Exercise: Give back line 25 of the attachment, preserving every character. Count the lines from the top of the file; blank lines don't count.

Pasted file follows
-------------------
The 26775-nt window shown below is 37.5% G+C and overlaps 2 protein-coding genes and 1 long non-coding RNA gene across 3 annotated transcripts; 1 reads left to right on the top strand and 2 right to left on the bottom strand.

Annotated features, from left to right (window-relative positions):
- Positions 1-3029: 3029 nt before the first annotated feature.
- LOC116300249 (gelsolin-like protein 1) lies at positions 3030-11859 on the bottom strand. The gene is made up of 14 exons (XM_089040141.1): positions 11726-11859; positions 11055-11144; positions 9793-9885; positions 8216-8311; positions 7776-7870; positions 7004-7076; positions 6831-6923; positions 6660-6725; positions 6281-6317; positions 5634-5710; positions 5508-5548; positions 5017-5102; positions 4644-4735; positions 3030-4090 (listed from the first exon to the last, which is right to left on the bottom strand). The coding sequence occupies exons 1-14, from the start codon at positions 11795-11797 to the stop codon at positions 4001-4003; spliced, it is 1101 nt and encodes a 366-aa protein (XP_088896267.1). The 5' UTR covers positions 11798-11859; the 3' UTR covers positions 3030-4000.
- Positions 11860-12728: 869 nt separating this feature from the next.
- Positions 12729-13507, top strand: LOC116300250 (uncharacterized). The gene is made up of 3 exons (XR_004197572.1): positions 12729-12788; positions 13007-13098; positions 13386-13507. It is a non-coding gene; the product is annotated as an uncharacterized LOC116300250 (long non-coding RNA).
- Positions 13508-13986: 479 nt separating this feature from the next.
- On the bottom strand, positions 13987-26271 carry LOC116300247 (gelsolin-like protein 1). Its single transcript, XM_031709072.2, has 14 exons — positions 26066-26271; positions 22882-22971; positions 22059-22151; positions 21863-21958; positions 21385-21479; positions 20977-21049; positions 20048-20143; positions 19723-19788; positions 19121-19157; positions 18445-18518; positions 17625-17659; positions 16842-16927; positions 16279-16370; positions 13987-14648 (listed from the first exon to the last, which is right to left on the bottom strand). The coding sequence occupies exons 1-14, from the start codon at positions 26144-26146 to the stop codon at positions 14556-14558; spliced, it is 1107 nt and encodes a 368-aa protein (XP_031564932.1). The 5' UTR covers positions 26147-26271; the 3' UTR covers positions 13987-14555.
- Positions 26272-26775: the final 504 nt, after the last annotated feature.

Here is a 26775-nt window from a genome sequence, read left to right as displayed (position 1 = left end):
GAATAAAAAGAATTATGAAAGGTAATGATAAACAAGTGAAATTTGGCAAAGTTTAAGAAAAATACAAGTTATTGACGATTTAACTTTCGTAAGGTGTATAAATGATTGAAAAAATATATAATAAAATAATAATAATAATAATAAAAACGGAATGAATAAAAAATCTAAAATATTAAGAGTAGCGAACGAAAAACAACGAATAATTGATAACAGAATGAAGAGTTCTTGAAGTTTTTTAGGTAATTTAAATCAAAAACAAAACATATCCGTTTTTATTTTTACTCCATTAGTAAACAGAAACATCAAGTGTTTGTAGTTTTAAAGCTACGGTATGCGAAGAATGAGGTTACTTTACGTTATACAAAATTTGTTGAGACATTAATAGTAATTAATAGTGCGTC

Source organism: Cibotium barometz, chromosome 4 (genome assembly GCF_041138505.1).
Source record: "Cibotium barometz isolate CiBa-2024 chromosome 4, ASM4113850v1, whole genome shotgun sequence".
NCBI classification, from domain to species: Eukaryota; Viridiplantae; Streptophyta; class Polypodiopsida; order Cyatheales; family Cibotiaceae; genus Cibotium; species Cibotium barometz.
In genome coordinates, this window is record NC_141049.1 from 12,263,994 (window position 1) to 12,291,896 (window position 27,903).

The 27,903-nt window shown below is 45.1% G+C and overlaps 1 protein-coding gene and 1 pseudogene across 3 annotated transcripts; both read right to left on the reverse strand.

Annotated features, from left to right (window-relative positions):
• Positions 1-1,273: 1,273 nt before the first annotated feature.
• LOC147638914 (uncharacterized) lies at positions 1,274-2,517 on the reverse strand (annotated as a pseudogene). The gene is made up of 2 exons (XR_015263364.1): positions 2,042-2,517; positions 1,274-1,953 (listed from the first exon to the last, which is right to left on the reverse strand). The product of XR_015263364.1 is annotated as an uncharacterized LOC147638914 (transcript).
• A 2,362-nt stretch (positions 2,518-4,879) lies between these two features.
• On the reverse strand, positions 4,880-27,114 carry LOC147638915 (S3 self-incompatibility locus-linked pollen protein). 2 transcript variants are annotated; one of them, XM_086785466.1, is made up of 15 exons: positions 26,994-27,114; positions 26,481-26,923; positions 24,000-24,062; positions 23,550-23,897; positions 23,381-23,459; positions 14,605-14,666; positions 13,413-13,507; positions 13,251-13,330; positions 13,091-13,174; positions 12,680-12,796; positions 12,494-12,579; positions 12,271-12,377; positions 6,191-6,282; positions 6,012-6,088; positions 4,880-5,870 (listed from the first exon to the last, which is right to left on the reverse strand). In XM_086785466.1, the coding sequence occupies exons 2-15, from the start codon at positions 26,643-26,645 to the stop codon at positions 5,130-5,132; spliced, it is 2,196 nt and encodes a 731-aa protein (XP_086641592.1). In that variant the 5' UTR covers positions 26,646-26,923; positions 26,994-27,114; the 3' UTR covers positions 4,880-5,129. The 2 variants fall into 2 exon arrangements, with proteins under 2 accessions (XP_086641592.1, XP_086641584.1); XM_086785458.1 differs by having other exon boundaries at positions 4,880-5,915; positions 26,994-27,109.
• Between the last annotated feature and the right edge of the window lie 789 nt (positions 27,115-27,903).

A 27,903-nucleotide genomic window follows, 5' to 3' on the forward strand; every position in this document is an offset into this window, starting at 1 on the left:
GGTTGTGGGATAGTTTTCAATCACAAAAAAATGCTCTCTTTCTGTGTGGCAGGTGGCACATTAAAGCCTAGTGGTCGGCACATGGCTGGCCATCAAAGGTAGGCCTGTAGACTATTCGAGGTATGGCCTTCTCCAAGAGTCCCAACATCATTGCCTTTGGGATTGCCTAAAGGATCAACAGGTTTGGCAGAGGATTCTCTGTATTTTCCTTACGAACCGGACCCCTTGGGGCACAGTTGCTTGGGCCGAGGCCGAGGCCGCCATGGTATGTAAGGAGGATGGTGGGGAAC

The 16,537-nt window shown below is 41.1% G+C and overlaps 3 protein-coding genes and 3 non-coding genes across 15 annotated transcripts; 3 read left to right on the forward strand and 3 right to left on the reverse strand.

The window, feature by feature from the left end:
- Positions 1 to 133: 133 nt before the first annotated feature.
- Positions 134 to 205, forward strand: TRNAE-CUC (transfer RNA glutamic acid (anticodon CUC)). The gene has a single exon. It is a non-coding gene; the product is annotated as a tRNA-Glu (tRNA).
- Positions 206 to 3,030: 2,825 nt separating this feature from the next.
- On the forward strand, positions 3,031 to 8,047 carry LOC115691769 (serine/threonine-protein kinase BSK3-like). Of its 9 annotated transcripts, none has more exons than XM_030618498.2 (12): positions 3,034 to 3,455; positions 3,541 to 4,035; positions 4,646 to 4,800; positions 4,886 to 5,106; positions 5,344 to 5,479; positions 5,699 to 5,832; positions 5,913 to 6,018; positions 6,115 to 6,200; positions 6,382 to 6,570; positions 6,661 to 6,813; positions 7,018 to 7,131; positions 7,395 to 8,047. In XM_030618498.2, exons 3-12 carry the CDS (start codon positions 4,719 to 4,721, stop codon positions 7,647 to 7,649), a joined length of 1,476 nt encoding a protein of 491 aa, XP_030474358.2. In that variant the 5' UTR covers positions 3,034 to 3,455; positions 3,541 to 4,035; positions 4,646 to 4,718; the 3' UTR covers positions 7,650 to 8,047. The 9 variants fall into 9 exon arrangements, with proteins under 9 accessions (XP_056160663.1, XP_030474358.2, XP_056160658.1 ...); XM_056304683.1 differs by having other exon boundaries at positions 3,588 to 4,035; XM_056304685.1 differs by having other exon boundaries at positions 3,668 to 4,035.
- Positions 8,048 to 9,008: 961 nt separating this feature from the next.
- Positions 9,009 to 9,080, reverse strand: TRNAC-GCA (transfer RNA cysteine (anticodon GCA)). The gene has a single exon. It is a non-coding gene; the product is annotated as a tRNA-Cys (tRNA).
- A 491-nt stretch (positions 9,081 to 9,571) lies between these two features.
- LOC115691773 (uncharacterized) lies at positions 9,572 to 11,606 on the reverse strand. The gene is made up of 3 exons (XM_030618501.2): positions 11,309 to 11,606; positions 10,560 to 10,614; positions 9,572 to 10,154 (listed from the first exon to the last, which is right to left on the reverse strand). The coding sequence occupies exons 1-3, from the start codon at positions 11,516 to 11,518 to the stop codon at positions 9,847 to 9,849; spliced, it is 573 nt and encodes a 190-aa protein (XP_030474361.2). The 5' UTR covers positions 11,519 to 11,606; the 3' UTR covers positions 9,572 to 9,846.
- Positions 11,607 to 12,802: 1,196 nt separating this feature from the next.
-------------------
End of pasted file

The 16,537-nt window shown below is 41.1% G+C and overlaps 3 protein-coding genes and 3 non-coding genes across 15 annotated transcripts; 3 read left to right on the forward strand and 3 right to left on the reverse strand.